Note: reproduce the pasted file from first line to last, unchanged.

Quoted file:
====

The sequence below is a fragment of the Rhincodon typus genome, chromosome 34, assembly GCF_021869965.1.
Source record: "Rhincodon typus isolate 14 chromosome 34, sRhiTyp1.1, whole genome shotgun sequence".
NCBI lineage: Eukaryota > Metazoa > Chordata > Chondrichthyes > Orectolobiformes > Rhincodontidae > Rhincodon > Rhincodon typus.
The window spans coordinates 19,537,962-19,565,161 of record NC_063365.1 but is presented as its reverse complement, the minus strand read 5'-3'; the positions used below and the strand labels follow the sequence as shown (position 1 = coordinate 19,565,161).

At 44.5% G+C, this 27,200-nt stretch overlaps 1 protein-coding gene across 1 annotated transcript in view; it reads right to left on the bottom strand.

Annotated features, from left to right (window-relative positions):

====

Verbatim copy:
The sequence below is a fragment of the Rhincodon typus genome, chromosome 34, assembly GCF_021869965.1.
Source record: "Rhincodon typus isolate 14 chromosome 34, sRhiTyp1.1, whole genome shotgun sequence".
NCBI lineage: Eukaryota > Metazoa > Chordata > Chondrichthyes > Orectolobiformes > Rhincodontidae > Rhincodon > Rhincodon typus.
The window spans coordinates 19,537,962-19,565,161 of record NC_063365.1 but is presented as its reverse complement, the minus strand read 5'-3'; the positions used below and the strand labels follow the sequence as shown (position 1 = coordinate 19,565,161).

At 44.5% G+C, this 27,200-nt stretch overlaps 1 protein-coding gene across 1 annotated transcript in view; it reads right to left on the bottom strand.

Annotated features, from left to right (window-relative positions):